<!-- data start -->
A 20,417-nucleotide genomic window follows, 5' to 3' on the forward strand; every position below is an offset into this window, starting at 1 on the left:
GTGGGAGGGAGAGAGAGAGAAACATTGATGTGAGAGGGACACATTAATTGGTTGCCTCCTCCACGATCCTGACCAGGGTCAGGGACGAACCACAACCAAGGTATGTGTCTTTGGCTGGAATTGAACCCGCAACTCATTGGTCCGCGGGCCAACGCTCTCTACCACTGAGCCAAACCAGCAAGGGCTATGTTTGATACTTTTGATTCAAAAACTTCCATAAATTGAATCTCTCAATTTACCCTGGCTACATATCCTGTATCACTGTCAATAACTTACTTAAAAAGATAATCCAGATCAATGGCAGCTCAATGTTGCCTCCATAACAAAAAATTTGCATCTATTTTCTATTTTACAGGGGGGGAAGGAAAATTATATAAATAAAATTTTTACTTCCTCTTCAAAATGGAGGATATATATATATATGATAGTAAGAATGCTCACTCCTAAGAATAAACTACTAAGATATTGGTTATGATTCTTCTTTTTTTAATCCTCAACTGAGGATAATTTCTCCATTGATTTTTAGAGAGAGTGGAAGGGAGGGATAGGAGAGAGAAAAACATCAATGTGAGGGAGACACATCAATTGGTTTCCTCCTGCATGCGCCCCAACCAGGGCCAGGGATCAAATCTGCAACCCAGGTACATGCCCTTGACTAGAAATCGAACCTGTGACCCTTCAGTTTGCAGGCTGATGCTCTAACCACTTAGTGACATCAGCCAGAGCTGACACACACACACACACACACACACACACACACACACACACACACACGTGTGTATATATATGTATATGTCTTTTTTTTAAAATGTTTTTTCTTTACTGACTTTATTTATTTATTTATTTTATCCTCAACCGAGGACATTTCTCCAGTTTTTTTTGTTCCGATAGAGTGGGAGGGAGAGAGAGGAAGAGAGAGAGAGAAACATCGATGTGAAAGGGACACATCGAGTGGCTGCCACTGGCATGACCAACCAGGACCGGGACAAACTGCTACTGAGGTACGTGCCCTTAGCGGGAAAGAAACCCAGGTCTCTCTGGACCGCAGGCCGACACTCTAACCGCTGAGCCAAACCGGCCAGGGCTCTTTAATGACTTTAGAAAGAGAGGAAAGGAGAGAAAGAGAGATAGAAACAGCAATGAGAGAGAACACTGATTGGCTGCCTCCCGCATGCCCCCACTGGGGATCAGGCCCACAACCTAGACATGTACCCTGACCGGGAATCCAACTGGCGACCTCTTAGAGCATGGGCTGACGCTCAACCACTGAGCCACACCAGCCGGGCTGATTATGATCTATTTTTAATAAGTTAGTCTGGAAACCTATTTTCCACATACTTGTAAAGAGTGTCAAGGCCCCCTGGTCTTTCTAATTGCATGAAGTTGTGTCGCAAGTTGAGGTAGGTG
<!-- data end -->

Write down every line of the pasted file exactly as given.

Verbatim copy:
A 20,417-nucleotide genomic window follows, 5' to 3' on the forward strand; every position below is an offset into this window, starting at 1 on the left:
GTGGGAGGGAGAGAGAGAGAAACATTGATGTGAGAGGGACACATTAATTGGTTGCCTCCTCCACGATCCTGACCAGGGTCAGGGACGAACCACAACCAAGGTATGTGTCTTTGGCTGGAATTGAACCCGCAACTCATTGGTCCGCGGGCCAACGCTCTCTACCACTGAGCCAAACCAGCAAGGGCTATGTTTGATACTTTTGATTCAAAAACTTCCATAAATTGAATCTCTCAATTTACCCTGGCTACATATCCTGTATCACTGTCAATAACTTACTTAAAAAGATAATCCAGATCAATGGCAGCTCAATGTTGCCTCCATAACAAAAAATTTGCATCTATTTTCTATTTTACAGGGGGGGAAGGAAAATTATATAAATAAAATTTTTACTTCCTCTTCAAAATGGAGGATATATATATATATGATAGTAAGAATGCTCACTCCTAAGAATAAACTACTAAGATATTGGTTATGATTCTTCTTTTTTTAATCCTCAACTGAGGATAATTTCTCCATTGATTTTTAGAGAGAGTGGAAGGGAGGGATAGGAGAGAGAAAAACATCAATGTGAGGGAGACACATCAATTGGTTTCCTCCTGCATGCGCCCCAACCAGGGCCAGGGATCAAATCTGCAACCCAGGTACATGCCCTTGACTAGAAATCGAACCTGTGACCCTTCAGTTTGCAGGCTGATGCTCTAACCACTTAGTGACATCAGCCAGAGCTGACACACACACACACACACACACACACACACACACACACACACACACGTGTGTATATATATGTATATGTCTTTTTTTTAAAATGTTTTTTCTTTACTGACTTTATTTATTTATTTATTTTATCCTCAACCGAGGACATTTCTCCAGTTTTTTTTGTTCCGATAGAGTGGGAGGGAGAGAGAGGAAGAGAGAGAGAGAAACATCGATGTGAAAGGGACACATCGAGTGGCTGCCACTGGCATGACCAACCAGGACCGGGACAAACTGCTACTGAGGTACGTGCCCTTAGCGGGAAAGAAACCCAGGTCTCTCTGGACCGCAGGCCGACACTCTAACCGCTGAGCCAAACCGGCCAGGGCTCTTTAATGACTTTAGAAAGAGAGGAAAGGAGAGAAAGAGAGATAGAAACAGCAATGAGAGAGAACACTGATTGGCTGCCTCCCGCATGCCCCCACTGGGGATCAGGCCCACAACCTAGACATGTACCCTGACCGGGAATCCAACTGGCGACCTCTTAGAGCATGGGCTGACGCTCAACCACTGAGCCACACCAGCCGGGCTGATTATGATCTATTTTTAATAAGTTAGTCTGGAAACCTATTTTCCACATACTTGTAAAGAGTGTCAAGGCCCCCTGGTCTTTCTAATTGCATGAAGTTGTGTCGCAAGTTGAGGTAGGTG